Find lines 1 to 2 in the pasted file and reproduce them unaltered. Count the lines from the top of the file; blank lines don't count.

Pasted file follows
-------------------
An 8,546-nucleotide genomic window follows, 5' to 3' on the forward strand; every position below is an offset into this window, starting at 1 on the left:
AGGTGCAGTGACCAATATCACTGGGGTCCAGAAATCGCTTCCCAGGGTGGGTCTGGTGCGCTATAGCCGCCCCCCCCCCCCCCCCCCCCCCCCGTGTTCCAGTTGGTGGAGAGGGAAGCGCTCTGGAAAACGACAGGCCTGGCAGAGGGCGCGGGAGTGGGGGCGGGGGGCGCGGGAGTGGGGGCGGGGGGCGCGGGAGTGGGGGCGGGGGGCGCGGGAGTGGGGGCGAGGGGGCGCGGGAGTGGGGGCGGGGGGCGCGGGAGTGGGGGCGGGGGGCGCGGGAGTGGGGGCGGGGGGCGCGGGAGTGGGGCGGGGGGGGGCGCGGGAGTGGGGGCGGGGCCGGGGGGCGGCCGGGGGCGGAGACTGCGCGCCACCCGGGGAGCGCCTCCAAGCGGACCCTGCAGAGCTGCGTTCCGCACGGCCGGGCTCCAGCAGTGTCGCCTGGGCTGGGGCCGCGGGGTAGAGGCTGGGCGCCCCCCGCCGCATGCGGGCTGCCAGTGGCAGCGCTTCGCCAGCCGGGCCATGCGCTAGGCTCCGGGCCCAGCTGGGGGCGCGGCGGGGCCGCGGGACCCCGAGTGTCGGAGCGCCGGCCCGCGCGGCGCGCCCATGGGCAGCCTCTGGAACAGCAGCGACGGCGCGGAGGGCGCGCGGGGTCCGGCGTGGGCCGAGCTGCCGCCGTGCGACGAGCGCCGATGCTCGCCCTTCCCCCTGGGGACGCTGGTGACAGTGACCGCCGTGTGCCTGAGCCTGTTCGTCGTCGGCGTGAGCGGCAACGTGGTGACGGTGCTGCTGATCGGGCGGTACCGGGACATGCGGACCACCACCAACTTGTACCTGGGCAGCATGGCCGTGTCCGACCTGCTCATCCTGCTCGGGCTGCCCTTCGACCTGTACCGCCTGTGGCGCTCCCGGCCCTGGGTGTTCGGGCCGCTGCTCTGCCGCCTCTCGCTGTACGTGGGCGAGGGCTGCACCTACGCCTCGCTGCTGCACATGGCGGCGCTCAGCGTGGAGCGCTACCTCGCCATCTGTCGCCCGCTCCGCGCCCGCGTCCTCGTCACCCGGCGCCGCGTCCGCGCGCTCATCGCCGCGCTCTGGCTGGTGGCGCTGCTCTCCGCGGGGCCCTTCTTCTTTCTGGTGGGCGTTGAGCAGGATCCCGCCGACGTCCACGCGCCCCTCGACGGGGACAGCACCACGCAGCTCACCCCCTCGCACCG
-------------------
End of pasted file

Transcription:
An 8,546-nucleotide genomic window follows, 5' to 3' on the forward strand; every position below is an offset into this window, starting at 1 on the left:
AGGTGCAGTGACCAATATCACTGGGGTCCAGAAATCGCTTCCCAGGGTGGGTCTGGTGCGCTATAGCCGCCCCCCCCCCCCCCCCCCCCCCCCGTGTTCCAGTTGGTGGAGAGGGAAGCGCTCTGGAAAACGACAGGCCTGGCAGAGGGCGCGGGAGTGGGGGCGGGGGGCGCGGGAGTGGGGGCGGGGGGCGCGGGAGTGGGGGCGGGGGGCGCGGGAGTGGGGGCGAGGGGGCGCGGGAGTGGGGGCGGGGGGCGCGGGAGTGGGGGCGGGGGGCGCGGGAGTGGGGGCGGGGGGCGCGGGAGTGGGGCGGGGGGGGGCGCGGGAGTGGGGGCGGGGCCGGGGGGCGGCCGGGGGCGGAGACTGCGCGCCACCCGGGGAGCGCCTCCAAGCGGACCCTGCAGAGCTGCGTTCCGCACGGCCGGGCTCCAGCAGTGTCGCCTGGGCTGGGGCCGCGGGGTAGAGGCTGGGCGCCCCCCGCCGCATGCGGGCTGCCAGTGGCAGCGCTTCGCCAGCCGGGCCATGCGCTAGGCTCCGGGCCCAGCTGGGGGCGCGGCGGGGCCGCGGGACCCCGAGTGTCGGAGCGCCGGCCCGCGCGGCGCGCCCATGGGCAGCCTCTGGAACAGCAGCGACGGCGCGGAGGGCGCGCGGGGTCCGGCGTGGGCCGAGCTGCCGCCGTGCGACGAGCGCCGATGCTCGCCCTTCCCCCTGGGGACGCTGGTGACAGTGACCGCCGTGTGCCTGAGCCTGTTCGTCGTCGGCGTGAGCGGCAACGTGGTGACGGTGCTGCTGATCGGGCGGTACCGGGACATGCGGACCACCACCAACTTGTACCTGGGCAGCATGGCCGTGTCCGACCTGCTCATCCTGCTCGGGCTGCCCTTCGACCTGTACCGCCTGTGGCGCTCCCGGCCCTGGGTGTTCGGGCCGCTGCTCTGCCGCCTCTCGCTGTACGTGGGCGAGGGCTGCACCTACGCCTCGCTGCTGCACATGGCGGCGCTCAGCGTGGAGCGCTACCTCGCCATCTGTCGCCCGCTCCGCGCCCGCGTCCTCGTCACCCGGCGCCGCGTCCGCGCGCTCATCGCCGCGCTCTGGCTGGTGGCGCTGCTCTCCGCGGGGCCCTTCTTCTTTCTGGTGGGCGTTGAGCAGGATCCCGCCGACGTCCACGCGCCCCTCGACGGGGACAGCACCACGCAGCTCACCCCCTCGCACCG